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Editor’s Note: Over the past month, Destination HealthEU has featured student pieces from the 4th level track of Emory’s Health 1, 2, 3 Program within the Center for the Study of Human Health. You can access the series introduction article here. Starting next week, we will also be highlighting personal stories of Health 1, 2, 3’s Health 200 students as they grapple with the transition to online learning and prioritize their health amidst COVID-19. Read on to learn more about the Health 1,2,3 program and how it plays a role in the health and wellbeing of our students.

Photo from It’s Your Health, Revised 2nd Edition, Emory University

By: Sarah Wolber

It goes without saying that life looks a little different for most individuals during this strange time of COVID-19, and that one’s perspective on health may have shifted as a result. Although health has always been a relevant topic in daily life, it seems even more important now in the midst of the pandemic. These uncertain times have led many to reexamine not only their physical health, but also their social, spiritual, mental, and emotional health. While these areas of health are often considered independent of one another, they embody the bigger picture of health and its multi-dimensional nature, which can be conceptualized using the model known as the five pillars of health.

Each of the five pillars is distinct from the next in regards to the human experiences they encompass, while also remaining inextricably connected and dependent on one another. They are influenced by one’s behaviors, including nutrition, sleep, physical activity, and time and energy management, among others. For some individuals, the routines they once had regarding these behaviors have all but dissolved due to the pandemic, while others have been able to adapt their schedules to the new environments in which they’ve found themselves. These changes lend support to the idea that health is a dynamic process that requires consistent attention from multiple angles.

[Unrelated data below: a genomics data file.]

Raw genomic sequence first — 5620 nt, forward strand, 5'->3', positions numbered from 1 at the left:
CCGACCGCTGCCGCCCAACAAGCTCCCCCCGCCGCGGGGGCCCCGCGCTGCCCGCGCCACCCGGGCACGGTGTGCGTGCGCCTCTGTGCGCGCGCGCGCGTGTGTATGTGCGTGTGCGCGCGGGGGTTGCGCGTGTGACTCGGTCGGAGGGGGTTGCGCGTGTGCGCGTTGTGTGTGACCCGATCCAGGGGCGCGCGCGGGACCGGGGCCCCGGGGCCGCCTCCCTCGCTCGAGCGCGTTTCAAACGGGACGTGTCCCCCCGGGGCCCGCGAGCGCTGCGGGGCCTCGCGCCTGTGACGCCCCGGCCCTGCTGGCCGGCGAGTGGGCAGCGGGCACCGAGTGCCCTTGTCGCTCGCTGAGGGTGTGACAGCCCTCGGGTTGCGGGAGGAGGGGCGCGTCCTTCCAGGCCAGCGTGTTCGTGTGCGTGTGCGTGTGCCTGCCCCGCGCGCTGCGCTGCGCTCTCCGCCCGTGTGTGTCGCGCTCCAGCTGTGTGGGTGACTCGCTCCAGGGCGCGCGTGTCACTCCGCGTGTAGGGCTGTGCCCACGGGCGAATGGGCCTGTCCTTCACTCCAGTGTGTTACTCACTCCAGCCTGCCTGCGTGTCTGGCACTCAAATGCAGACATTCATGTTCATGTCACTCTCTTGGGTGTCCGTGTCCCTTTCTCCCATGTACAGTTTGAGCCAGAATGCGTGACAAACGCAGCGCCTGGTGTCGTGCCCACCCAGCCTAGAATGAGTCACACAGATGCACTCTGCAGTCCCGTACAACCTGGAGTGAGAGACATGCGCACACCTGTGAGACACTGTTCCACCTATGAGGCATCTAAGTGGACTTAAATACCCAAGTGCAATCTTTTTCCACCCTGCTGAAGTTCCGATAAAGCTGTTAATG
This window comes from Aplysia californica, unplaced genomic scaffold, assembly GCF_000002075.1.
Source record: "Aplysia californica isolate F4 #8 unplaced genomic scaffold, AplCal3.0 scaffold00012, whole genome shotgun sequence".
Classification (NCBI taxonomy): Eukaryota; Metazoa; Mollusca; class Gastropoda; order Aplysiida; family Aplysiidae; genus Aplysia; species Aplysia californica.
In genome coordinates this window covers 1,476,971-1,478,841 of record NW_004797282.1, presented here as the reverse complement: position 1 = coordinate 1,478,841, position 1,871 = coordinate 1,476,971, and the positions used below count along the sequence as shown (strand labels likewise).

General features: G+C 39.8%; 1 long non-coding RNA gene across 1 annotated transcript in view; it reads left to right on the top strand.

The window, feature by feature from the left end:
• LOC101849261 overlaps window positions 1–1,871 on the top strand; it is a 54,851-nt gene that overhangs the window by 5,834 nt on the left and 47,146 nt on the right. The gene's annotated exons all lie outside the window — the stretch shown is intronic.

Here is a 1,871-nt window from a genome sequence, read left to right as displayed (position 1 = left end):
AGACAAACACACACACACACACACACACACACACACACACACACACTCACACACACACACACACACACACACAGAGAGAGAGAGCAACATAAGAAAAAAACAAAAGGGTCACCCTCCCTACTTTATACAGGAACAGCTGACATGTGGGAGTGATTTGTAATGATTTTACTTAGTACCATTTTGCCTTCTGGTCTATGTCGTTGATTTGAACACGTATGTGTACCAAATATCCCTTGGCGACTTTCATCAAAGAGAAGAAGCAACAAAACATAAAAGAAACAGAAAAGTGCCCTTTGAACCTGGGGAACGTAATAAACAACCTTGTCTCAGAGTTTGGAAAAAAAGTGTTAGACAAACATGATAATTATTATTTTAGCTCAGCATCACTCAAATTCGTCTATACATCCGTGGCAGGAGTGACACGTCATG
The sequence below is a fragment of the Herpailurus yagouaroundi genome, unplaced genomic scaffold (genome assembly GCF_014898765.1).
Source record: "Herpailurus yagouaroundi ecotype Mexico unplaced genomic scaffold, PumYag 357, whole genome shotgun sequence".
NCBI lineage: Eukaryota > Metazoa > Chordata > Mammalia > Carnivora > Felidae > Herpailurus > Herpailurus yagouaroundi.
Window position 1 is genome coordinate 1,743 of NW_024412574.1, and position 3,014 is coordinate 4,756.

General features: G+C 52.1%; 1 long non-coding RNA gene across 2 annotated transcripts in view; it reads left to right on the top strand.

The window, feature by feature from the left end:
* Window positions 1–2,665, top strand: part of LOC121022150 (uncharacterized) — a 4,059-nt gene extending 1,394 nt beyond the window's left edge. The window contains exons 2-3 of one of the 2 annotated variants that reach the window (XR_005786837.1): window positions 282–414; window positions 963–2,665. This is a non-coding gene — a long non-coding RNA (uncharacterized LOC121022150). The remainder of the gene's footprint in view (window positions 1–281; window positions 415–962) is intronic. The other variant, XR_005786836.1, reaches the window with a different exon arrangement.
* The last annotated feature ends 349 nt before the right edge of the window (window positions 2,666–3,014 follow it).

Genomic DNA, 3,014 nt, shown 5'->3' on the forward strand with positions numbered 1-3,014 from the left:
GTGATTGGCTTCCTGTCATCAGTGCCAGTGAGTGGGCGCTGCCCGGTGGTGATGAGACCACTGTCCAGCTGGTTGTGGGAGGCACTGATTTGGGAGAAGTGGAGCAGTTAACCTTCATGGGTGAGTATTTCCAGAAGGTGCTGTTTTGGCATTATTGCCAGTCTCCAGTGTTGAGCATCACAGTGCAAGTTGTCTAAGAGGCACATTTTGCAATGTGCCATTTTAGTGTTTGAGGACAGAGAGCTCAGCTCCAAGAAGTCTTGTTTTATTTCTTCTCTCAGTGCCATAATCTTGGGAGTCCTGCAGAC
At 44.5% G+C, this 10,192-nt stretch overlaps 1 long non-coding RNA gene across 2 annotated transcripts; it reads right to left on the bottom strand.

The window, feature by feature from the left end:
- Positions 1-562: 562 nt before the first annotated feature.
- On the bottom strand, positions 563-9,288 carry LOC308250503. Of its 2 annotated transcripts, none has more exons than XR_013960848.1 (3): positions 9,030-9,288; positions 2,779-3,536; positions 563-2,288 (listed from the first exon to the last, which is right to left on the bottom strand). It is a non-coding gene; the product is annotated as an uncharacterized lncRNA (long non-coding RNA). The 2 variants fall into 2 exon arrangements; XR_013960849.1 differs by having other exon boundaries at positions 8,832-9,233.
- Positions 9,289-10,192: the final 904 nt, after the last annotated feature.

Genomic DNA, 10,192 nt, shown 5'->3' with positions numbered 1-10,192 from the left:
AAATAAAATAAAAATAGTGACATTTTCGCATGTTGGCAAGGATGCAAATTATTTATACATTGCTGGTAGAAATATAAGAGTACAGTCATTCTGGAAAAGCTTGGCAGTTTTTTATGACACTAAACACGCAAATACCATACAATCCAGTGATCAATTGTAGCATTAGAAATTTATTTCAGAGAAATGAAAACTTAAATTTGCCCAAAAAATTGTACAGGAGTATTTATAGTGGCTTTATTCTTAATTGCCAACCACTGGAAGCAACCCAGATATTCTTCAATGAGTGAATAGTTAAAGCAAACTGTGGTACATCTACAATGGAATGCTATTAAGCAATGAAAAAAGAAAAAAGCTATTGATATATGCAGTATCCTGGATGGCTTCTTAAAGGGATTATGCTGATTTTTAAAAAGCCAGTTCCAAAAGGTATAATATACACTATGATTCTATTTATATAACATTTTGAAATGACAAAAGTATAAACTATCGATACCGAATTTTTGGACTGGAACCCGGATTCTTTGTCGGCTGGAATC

Graphic of five rectangular blocks. In each block is a description of each pillar of health–spiritual, social, mental, emotional, and physical. Above the blocks is a triangle, suggesting the shape of a building such that each rectangle is a pillar of the building.
Photo from It’s Your Health, Revised 2nd Edition, Emory University

Recognizing the fluid and multi-faceted nature of health, and that academic success and wellbeing are contingent upon one’s overall health, Emory’s Health 1, 2, 3 program within the Center for the Study of Human Health provides our students with an understanding of the complex network that health encompasses. The need to educate college students on these health topics has only grown more apparent given the possible deleterious effects of the COVID-19 pandemic.

Comprised of three sequential courses–HLTH 100, 200, and 300–Health 1, 2, 3 is an evidence-based program which addresses high-priority issues affecting college health and wellbeing and integrates pedagogical peer support in the classroom to inform positive health behaviors of students.

By sharing their experiences, our students show that there are a multitude of ways students (and non-students) can support their health and prioritize wellness no matter what obstacles lie in the way.

With the end of our Spring 2020 Health 200 course falling in the midst of the COVID-19 quarantine, the Health 1, 2, 3 faculty team wanted to know how the concepts students learned in Health 100 and 200 have influenced their health in general, especially in relation to COVID-19. As part of Health 200, students submitted vignettes that highlighted their personal experiences. In their stories, our students identified specific health topics within these courses that have benefitted their pillars of health while transitioning to at-home learning and adjusting to new routines during quarantine. While many admit they’ve had their fair share of ups and downs, they also share their successes in the form of strategies they’ve used to support their wellbeing. By sharing their experiences, our students show that there are a multitude of ways students (and non-students) can support their health and prioritize wellness no matter what obstacles lie in the way.

Led by Lisa DuPree and supported by Health Educators, Sarah Wolber and Sara Thorpe, the Health 1, 2, 3 program strives to educate and apply health concepts to the current issues students face, including those brought about by Coronavirus.

To learn more about our students’ application of Health 1, 2, 3 concepts and how they have shaped their COVID-19 experiences, we encourage you to follow along with this series published in Emory’s Human Health blog, Destination HealthEU.

Visit our website for more details on the Health 1,2,3 program within the Center for the Study of Human Health and follow us on Instagram (@cshh_health123) and Twitter (@s_thorpe123, @l_dupree, @wolbersarah).